'In the Classroom' -- ideological lessons

December 29, 1996|By Elsbeth L. Bothe | Elsbeth L. Bothe,SPECIAL TO THE SUN

"In the Classroom: Dispatches from an Inner-City School That Works," by Mark Gerson. The Free Press. 258 pages. $23.

Mark Gerson spent his 1995 school year between Williams College and Yale Law School teaching at a Catholic inner-city high school in Jersey City, 20 miles and light-years away from the affluent, intellectually oriented suburban public school where lives.

This book presents an entertaining travelogue of Gerson's adventures into the educational underworld. It is touted more audaciously as "a beacon of hope for our beleaguered education system." The story is enlightening. The light is chimerical.

The writer is exceedingly precocious. At age 23 he has long since outgrown juvenile tendencies toward liberality, to become a pre-eminent spokesman for neoconservatism, a movement once described by Gerson as "the New York intellectuals and their compatriots who opposed the counterculture and its various permutations." Looking askance upon hippies, welfare, quotas, feminists and porn, neoconservatives embrace free enterprise, school vouchers, states' rights, the right wing of the Republican Party.

Gerson's vantage is ideal: St. Luke's, an impoverished parochial school catering to poor families somehow able to scrape up low tuition for students comprising an ethnic mix of just about everything but middle-class whites. He is assigned to teach sophomores: old enough to opinionate and procreate, too young for jail or independence. Street-smart in Jersey City, many have never set foot in the big town across the Hudson.

Nevertheless, Gerson is teaching to the converted. Listen to his students: "Free money going to people who sit home and do nothing. ... Having more babies just to get more money. ... These people should get their behinds up and a job because I [age 15] am sick and tired of supporting them."

When it doesn't suit, the Republican role model eschews lessons in logic. Gerson's charges overwhelmingly favor Democrats because "Republicans tend to want to get lower class and poor citizens off public help ... to prevent the rich from giving away more taxpayer money."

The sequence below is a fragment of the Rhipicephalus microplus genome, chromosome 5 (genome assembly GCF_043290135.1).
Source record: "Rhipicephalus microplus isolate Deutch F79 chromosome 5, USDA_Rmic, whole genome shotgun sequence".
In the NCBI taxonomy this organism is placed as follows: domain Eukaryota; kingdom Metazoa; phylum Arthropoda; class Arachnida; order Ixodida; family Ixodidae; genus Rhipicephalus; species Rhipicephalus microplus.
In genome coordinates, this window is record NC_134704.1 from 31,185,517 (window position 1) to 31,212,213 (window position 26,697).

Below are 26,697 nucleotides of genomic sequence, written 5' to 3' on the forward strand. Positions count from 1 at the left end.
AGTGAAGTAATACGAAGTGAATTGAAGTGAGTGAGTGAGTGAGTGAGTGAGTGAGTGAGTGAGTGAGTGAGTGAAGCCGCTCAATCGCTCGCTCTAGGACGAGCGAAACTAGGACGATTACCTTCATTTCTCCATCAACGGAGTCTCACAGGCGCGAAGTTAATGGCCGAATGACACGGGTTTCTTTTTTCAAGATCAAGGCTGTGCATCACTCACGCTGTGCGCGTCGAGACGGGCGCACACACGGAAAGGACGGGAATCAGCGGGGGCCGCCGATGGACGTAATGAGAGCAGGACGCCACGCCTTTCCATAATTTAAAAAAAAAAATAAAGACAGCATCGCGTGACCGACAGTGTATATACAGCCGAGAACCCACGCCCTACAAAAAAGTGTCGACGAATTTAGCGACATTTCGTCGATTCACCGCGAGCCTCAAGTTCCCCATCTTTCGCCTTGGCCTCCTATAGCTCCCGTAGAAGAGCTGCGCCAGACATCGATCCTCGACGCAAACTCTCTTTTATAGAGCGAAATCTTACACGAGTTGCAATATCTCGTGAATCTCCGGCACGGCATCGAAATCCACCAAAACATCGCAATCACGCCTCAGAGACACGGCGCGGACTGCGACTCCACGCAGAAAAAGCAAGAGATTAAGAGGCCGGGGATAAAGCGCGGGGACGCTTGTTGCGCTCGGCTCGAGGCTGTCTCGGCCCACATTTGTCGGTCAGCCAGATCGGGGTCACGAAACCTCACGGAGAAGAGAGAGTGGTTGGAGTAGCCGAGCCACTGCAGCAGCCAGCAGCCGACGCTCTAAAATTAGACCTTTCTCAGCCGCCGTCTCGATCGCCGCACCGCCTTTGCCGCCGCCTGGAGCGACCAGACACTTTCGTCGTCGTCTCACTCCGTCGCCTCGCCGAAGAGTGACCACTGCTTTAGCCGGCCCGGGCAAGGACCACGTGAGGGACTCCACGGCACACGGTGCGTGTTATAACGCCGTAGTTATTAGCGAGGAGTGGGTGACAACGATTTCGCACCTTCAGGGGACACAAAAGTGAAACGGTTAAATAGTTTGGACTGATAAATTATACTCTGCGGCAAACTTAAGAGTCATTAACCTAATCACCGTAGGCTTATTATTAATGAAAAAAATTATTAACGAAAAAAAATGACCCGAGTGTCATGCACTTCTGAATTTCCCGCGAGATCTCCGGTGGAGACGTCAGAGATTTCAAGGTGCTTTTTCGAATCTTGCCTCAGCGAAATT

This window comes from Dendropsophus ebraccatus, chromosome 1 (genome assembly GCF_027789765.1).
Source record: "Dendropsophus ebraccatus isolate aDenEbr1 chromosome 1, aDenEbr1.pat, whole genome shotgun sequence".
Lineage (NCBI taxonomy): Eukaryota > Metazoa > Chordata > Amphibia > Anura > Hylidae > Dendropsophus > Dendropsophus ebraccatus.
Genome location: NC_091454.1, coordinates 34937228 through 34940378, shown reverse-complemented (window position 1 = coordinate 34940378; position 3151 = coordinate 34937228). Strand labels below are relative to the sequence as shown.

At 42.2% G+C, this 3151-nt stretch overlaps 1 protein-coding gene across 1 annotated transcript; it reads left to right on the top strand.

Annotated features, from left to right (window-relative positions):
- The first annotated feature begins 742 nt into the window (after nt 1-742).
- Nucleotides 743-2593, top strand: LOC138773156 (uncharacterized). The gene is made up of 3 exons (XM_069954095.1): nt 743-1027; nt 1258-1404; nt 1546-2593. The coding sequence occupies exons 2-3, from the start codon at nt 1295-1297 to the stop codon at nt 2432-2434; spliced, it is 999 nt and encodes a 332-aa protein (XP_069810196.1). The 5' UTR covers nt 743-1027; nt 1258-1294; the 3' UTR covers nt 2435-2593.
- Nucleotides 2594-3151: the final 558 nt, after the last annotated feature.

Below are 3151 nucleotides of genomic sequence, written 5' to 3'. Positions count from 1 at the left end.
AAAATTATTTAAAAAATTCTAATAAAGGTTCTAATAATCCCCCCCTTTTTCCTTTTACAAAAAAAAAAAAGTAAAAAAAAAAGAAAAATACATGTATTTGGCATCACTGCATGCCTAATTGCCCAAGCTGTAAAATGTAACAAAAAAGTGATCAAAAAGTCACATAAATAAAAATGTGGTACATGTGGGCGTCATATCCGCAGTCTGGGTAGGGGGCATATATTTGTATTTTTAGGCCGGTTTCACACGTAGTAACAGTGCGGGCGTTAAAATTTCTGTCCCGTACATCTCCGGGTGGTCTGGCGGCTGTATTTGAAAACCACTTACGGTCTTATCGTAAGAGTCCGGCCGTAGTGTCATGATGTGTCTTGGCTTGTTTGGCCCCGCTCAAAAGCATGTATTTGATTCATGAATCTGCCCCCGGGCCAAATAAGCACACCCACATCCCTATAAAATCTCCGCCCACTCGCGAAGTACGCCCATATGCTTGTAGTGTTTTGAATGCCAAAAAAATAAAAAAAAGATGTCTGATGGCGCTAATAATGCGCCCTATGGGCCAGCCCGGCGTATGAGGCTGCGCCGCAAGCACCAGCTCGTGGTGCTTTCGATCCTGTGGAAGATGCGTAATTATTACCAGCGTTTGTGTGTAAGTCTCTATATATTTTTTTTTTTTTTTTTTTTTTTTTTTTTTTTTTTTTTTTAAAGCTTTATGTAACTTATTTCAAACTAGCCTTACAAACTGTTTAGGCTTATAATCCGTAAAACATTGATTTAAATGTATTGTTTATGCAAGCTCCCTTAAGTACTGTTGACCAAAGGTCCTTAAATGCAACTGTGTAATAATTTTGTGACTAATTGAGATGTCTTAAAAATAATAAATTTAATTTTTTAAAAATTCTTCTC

On affirmative action: St. Luke's kids balk at checking race on a college placement form because "I don't need help from no one who thinks the black man need help." The best help Gerson offers is to straighten out the speakers' grammar. He also improves basketball etiquette on a decrepit court from slam-dunk to dribble-and-pass, and music appreciation from rap jazz.

The "inner-city school that works" closes classes at 12:30 p.m. so students can go to jobs that help support single-parent families and pay tuition that would have mitigated had Jersey voters favored a proposition for $1,000 vouchers. When the star must desert the debating team, tearing up potential tickets to college because her family lost welfare, Gerson lets her go without a thought to the alternative of getting her back on the dole.

So what worked? Take it from him, Gerson was an innovative, stimulating and trusted teacher during his singular year spent slumming among the educationally vulnerable. There is no discernible lesson to be taken from it. To put it punningly, he left a Mark. It has no point.

Elsbeth Bothe recently retired as a judge from the Baltimore Circuit Court, after spending 18 years on the bench. Before that she was a criminal defense lawyer.

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